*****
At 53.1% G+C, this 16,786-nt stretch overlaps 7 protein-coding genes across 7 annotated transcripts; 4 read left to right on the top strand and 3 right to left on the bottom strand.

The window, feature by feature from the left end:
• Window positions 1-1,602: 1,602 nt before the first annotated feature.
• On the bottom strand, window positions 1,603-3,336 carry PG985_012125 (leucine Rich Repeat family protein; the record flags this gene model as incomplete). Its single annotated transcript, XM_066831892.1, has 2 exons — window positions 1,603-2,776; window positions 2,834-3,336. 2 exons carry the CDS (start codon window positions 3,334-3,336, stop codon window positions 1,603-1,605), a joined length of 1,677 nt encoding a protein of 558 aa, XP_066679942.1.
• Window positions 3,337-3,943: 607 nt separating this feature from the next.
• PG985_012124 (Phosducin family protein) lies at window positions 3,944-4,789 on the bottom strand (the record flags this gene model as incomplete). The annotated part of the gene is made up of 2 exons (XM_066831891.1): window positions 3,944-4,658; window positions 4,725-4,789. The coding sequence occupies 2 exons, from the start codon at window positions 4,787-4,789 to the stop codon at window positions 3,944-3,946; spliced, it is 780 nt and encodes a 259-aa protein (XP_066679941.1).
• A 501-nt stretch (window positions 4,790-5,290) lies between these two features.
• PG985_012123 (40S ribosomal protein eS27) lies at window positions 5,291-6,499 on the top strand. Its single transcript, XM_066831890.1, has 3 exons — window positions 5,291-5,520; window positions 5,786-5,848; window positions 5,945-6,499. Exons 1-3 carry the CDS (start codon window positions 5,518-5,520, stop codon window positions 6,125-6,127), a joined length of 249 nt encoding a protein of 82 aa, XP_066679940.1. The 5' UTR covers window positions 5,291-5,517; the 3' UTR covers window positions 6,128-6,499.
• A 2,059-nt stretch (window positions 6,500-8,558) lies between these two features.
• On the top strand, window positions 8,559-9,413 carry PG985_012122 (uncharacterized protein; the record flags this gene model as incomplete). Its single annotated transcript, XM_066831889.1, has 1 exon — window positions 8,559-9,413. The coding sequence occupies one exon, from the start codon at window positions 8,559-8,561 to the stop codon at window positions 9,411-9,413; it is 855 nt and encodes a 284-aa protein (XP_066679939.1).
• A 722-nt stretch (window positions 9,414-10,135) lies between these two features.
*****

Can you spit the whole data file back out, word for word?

At 53.1% G+C, this 16,786-nt stretch overlaps 7 protein-coding genes across 7 annotated transcripts; 4 read left to right on the top strand and 3 right to left on the bottom strand.

The window, feature by feature from the left end:
• Window positions 1-1,602: 1,602 nt before the first annotated feature.
• On the bottom strand, window positions 1,603-3,336 carry PG985_012125 (leucine Rich Repeat family protein; the record flags this gene model as incomplete). Its single annotated transcript, XM_066831892.1, has 2 exons — window positions 1,603-2,776; window positions 2,834-3,336. 2 exons carry the CDS (start codon window positions 3,334-3,336, stop codon window positions 1,603-1,605), a joined length of 1,677 nt encoding a protein of 558 aa, XP_066679942.1.
• Window positions 3,337-3,943: 607 nt separating this feature from the next.
• PG985_012124 (Phosducin family protein) lies at window positions 3,944-4,789 on the bottom strand (the record flags this gene model as incomplete). The annotated part of the gene is made up of 2 exons (XM_066831891.1): window positions 3,944-4,658; window positions 4,725-4,789. The coding sequence occupies 2 exons, from the start codon at window positions 4,787-4,789 to the stop codon at window positions 3,944-3,946; spliced, it is 780 nt and encodes a 259-aa protein (XP_066679941.1).
• A 501-nt stretch (window positions 4,790-5,290) lies between these two features.
• PG985_012123 (40S ribosomal protein eS27) lies at window positions 5,291-6,499 on the top strand. Its single transcript, XM_066831890.1, has 3 exons — window positions 5,291-5,520; window positions 5,786-5,848; window positions 5,945-6,499. Exons 1-3 carry the CDS (start codon window positions 5,518-5,520, stop codon window positions 6,125-6,127), a joined length of 249 nt encoding a protein of 82 aa, XP_066679940.1. The 5' UTR covers window positions 5,291-5,517; the 3' UTR covers window positions 6,128-6,499.
• A 2,059-nt stretch (window positions 6,500-8,558) lies between these two features.
• On the top strand, window positions 8,559-9,413 carry PG985_012122 (uncharacterized protein; the record flags this gene model as incomplete). Its single annotated transcript, XM_066831889.1, has 1 exon — window positions 8,559-9,413. The coding sequence occupies one exon, from the start codon at window positions 8,559-8,561 to the stop codon at window positions 9,411-9,413; it is 855 nt and encodes a 284-aa protein (XP_066679939.1).
• A 722-nt stretch (window positions 9,414-10,135) lies between these two features.